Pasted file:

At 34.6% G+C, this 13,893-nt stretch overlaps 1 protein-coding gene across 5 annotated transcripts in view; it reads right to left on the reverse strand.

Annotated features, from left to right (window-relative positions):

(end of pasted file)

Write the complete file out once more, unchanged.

At 34.6% G+C, this 13,893-nt stretch overlaps 1 protein-coding gene across 5 annotated transcripts in view; it reads right to left on the reverse strand.

Annotated features, from left to right (window-relative positions):